Rose Articles

Rose Show Guide -


by Brenda Viney

Judging Impairments

Judging Impairments

A. Not disbudded – for exhibition blooms, shoot (side bud) should be removed in the early stages of growth.
B. Disbudding stub – side shoot should be removed early in growth so a scar does not result – should also be removed as close to stem as possible so a stub does not remain.
C. Immature shoot – a growth not having a bud – should be removed in early stages of growth.
D. ‘Stem-on-stem’ – acceptable in Shrub and OGR classes as their stems are sometimes not long enough to exhibit properly. Penalized for all other rose varieties if the stem-on-stem break is visible ABOVE the lip of the vase (it is acceptable if the break is hidden below the vase lip)
E. Spoiled inflorescence – stem should be removed to make spray more pleasing.
F. Deadheading stub on spray – spent bloom should be removed as closely as possible to stem.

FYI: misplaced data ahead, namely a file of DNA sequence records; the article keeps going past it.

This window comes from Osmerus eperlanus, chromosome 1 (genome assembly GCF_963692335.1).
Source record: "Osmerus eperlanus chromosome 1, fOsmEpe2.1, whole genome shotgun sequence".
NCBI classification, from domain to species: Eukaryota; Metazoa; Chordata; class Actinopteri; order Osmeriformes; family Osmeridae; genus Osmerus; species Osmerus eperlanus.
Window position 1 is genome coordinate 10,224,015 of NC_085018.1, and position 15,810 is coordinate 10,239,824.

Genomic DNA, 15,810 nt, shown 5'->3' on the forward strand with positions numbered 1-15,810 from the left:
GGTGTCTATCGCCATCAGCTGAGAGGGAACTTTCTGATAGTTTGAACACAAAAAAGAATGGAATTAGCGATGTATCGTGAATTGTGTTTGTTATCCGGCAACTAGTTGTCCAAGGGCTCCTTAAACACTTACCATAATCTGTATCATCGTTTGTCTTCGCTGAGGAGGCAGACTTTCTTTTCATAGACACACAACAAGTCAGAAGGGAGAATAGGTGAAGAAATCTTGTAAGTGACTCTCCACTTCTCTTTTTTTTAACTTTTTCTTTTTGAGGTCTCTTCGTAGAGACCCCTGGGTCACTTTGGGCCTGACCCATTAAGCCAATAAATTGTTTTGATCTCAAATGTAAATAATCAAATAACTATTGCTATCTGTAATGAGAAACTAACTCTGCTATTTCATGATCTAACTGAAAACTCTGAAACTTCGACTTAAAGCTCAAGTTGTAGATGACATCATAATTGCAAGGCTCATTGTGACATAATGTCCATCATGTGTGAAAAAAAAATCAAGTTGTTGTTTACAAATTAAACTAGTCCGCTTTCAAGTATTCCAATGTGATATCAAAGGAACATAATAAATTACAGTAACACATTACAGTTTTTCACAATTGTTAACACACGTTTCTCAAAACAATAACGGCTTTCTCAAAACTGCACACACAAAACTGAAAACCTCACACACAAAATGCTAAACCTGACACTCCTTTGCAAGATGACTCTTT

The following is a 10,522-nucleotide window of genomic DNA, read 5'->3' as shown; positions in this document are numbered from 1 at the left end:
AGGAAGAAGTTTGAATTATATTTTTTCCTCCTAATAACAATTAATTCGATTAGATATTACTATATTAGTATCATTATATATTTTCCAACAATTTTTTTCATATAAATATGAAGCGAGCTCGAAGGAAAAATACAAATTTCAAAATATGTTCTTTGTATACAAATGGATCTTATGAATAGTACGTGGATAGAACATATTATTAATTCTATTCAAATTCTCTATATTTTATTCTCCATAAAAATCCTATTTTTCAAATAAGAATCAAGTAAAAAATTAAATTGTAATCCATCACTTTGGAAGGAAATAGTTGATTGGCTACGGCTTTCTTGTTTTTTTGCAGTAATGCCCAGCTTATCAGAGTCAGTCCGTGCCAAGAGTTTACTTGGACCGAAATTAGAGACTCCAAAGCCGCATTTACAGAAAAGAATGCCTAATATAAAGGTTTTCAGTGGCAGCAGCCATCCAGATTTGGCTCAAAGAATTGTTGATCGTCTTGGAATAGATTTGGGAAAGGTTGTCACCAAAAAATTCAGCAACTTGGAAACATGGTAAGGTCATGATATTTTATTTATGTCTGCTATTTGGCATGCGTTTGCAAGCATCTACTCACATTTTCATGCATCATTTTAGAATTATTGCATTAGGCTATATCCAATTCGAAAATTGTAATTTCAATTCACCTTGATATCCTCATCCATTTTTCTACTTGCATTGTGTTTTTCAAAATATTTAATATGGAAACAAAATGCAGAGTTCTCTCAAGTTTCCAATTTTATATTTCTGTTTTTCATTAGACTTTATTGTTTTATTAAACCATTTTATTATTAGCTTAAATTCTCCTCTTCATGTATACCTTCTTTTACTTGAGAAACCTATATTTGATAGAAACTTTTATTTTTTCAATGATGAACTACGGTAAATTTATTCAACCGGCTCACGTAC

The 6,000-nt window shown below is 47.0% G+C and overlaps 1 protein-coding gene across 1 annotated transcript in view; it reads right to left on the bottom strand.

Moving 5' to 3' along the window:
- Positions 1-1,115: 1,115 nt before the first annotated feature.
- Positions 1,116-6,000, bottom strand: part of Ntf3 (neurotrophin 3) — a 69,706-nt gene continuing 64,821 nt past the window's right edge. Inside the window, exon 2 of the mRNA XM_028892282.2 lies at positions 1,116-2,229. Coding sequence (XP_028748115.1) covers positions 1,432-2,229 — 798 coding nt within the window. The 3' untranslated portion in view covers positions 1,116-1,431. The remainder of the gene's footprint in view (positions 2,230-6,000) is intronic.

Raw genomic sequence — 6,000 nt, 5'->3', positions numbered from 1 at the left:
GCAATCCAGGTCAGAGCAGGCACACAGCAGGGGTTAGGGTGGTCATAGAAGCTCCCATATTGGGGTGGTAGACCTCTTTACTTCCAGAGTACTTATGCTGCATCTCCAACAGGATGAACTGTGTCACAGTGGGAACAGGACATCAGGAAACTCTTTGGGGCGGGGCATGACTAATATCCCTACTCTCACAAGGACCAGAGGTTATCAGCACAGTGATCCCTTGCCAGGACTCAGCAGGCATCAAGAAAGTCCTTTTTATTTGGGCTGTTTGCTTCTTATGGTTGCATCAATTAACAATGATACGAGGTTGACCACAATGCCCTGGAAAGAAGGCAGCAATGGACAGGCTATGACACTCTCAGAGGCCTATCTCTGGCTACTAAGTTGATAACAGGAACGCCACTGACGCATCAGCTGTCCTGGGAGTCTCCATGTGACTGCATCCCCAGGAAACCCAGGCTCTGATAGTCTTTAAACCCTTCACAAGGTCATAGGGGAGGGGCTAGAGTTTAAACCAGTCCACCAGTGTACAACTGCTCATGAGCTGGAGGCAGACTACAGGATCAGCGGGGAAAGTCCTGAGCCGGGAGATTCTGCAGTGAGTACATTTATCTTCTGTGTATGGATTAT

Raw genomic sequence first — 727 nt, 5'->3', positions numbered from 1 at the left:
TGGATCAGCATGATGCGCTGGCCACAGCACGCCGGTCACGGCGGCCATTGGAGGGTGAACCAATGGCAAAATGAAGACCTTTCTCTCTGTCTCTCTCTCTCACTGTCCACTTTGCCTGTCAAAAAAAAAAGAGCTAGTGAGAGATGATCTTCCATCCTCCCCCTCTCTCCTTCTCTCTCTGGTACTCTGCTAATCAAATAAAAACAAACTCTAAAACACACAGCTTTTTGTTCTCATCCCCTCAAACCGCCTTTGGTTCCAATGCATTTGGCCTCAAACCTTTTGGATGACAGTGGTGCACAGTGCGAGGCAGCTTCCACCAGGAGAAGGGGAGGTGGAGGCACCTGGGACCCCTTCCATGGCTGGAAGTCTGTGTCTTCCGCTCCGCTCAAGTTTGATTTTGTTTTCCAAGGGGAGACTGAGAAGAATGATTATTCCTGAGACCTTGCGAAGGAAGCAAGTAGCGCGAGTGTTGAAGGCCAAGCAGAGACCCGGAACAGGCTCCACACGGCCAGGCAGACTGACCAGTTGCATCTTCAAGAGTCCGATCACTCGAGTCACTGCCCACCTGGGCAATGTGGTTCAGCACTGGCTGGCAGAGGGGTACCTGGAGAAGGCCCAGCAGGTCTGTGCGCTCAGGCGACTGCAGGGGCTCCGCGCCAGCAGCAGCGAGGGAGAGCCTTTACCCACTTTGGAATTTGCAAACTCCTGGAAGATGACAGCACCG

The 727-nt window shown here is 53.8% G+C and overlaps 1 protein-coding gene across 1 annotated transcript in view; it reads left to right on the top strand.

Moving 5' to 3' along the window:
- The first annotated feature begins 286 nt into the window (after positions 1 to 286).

G. Side stem not removed in spray – should be removed as close to stem as possible.

To Keep in Mind


1. While there is no perfect rose, the exhibit should be as near perfect as possible.
2. This state of nearest perfection must occur AT THE TIME OF JUDGING (not at show opening!).
3. The judges’ decisions are final.



  • Exhibit placed in wrong class, i.e. wrong colour, floribunda entered into a hybrid tea class (we will attempt to re-place in correct class before judging of that class)
  • Incorrect or non-naming of any roses
  • Quantity error (3 stems required but 4 entered)
  • Any foreign substance (eg leaf shine) applied to any part of the exhibit
  • Side bud(s) on a rose that should be exhibited disbudded
  • Exhibitor’s name in wrong place or missing from entry tag or incorrect tag used
  • Wedging material used other than that supplied by VRS
  • Side buds not removed in a class for ‘exhibition’ blooms
  • NAS – Not According to Schedule

Basis for Judging


  • Judges will compare exhibits with a “set standard of perfection”, ie each exhibit will be judged on how good a specimen it is for that variety.
  • Judges are strongly urged to take a positive rather than a negative approach to judging. In close competition they would take note of faults, taking into account the degree of impairment. Faults under the control of exhibitor are more serious than those which are not (ie caterpillar damage more serious than hail damage).